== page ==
It comes as no surprise that we work with timber on a daily basis for our eco-fitted furniture, and that’s why it’s essential that we continue to be a sustainable business. The environment is important to us all, and protecting it is something Tristan and all the Empatika team are very passionate about.
Many companies claim to have eco-friendly policies, but in reality, they don’t work hard enough at it. We put sustainability at the heart of everything we do and already have a number of sustainable measures in place:
- We always use responsibly sourced wood from well-managed forests
- We use pioneering recycled materials wherever possible, including straw boards and recycled plastic
- Our Milo furniture range is produced entirely from discarded waste wood, this means we make something beautiful out of our waste and keep the cycle going
- We use green energy and recycled paper in our office
- We support important charities such as World Land Trust and the Woodland Trust; when a customer chooses one of our eco options, we plant a tree and buy an acre of a tropical rainforest to ensure it is not passed into the hands of developers and poachers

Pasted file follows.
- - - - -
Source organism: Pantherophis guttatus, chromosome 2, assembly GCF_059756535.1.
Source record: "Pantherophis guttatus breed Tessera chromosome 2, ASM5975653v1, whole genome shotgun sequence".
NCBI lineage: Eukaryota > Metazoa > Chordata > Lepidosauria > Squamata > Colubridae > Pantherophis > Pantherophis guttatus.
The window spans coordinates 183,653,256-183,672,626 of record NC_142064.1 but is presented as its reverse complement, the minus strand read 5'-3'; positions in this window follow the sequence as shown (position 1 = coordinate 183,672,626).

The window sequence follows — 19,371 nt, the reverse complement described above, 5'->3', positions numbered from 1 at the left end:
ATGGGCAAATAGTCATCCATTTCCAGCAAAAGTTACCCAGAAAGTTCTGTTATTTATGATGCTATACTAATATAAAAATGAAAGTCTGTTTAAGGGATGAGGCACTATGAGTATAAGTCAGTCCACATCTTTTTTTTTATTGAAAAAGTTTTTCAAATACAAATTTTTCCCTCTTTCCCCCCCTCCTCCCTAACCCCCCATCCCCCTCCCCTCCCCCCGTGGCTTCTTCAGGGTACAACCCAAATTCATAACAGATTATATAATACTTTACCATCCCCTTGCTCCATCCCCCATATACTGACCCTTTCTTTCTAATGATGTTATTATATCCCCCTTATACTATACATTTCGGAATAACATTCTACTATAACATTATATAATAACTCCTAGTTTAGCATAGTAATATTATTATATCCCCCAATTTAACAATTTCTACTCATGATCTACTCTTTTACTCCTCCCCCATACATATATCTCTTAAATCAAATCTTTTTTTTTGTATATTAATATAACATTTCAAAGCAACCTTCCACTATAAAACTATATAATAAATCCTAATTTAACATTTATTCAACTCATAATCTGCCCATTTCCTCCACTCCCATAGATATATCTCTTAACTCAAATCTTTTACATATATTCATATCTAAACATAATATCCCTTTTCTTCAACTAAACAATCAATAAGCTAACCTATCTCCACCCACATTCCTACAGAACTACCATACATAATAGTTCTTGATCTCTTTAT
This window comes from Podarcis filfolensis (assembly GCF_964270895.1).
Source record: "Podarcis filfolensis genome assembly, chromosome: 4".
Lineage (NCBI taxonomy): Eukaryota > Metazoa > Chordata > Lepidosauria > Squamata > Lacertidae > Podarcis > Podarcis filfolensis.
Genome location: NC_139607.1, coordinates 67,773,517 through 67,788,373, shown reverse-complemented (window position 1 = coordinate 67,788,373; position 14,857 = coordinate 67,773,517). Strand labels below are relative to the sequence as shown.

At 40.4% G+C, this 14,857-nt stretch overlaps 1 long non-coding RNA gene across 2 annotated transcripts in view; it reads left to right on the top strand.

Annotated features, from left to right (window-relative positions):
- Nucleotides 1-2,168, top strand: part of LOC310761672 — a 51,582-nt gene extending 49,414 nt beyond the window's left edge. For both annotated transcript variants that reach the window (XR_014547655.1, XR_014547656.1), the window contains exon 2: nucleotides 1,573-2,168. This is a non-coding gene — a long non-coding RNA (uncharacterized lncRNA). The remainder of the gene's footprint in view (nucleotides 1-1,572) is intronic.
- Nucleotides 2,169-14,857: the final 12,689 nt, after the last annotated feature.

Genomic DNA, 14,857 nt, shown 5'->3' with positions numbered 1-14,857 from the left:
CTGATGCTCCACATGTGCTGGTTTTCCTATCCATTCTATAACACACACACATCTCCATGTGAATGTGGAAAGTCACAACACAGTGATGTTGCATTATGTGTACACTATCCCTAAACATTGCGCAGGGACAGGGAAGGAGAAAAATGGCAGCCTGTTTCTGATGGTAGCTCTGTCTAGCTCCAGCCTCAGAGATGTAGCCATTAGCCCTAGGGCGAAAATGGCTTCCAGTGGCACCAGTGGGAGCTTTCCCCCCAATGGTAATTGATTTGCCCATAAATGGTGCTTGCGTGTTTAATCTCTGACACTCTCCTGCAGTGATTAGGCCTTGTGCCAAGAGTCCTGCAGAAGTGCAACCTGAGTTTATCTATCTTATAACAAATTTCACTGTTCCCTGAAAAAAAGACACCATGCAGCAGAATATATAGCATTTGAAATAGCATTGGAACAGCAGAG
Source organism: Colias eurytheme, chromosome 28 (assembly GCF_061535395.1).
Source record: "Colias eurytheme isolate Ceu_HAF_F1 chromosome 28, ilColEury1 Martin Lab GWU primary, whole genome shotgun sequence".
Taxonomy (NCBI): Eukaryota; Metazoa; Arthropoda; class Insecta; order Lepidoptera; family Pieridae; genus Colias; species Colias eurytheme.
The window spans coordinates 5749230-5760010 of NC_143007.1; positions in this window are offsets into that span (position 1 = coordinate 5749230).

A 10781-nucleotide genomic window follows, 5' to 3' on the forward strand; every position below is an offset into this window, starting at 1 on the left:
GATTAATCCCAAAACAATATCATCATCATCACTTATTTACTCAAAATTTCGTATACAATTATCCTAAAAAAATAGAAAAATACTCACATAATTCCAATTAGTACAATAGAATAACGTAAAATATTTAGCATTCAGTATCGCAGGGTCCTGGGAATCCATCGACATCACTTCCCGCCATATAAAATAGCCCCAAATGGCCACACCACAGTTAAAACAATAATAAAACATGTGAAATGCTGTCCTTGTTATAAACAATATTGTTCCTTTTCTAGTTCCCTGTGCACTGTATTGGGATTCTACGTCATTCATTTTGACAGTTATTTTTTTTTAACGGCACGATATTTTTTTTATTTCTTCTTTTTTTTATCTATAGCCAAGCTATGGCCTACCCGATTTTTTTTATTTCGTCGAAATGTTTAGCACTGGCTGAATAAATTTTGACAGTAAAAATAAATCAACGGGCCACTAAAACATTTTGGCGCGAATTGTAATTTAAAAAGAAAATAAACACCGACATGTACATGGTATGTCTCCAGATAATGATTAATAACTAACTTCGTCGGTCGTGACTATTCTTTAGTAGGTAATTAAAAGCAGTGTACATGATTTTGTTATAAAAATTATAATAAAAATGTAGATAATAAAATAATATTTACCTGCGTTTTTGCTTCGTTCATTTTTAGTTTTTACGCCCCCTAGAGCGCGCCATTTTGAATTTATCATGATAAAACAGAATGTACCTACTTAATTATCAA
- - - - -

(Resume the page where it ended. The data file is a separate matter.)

We are passionate about protecting the world’s forests so joining the WWF #SaveForests campaign was a natural step.
We have joined big businesses such as B&Q, M&S and Travis Perkins, and we’re calling on others to do the same.
You may think most responsible businesses are doing enough to ensure products are made from sustainable wood, which comes from forests where trees are replanted. Unfortunately, this is not true. Even here in the UK, you can buy furniture and books made from illegally sourced wood.
There are regulations in place to prevent illegally sourced wood entering the EU, however, there are many loopholes in the law. Most of us have no idea that the items we are buying on a daily basis could be contributing to forest destruction around the world and that’s why WWF have started this campaign to raise awareness around the issue.
On average, each person consumes a tonne of timber a year.
10-20% of that could be illegal.
This campaign isn’t raising money or asking for donations, it is simply a campaign to raise awareness of the issue. As an individual, all you have to do is add your name to the list to show your support, then you can continue to spread the word by sharing the campaign on social media.
Hopefully by 2020, UK businesses will pledge to buy timber and wood products from sustainable sources, to make sure consumers aren’t buying illegally sourced wood unknowingly. If the EU reviews and changes the current law, irresponsibly sourced timber can be eradicated from the EU market altogether.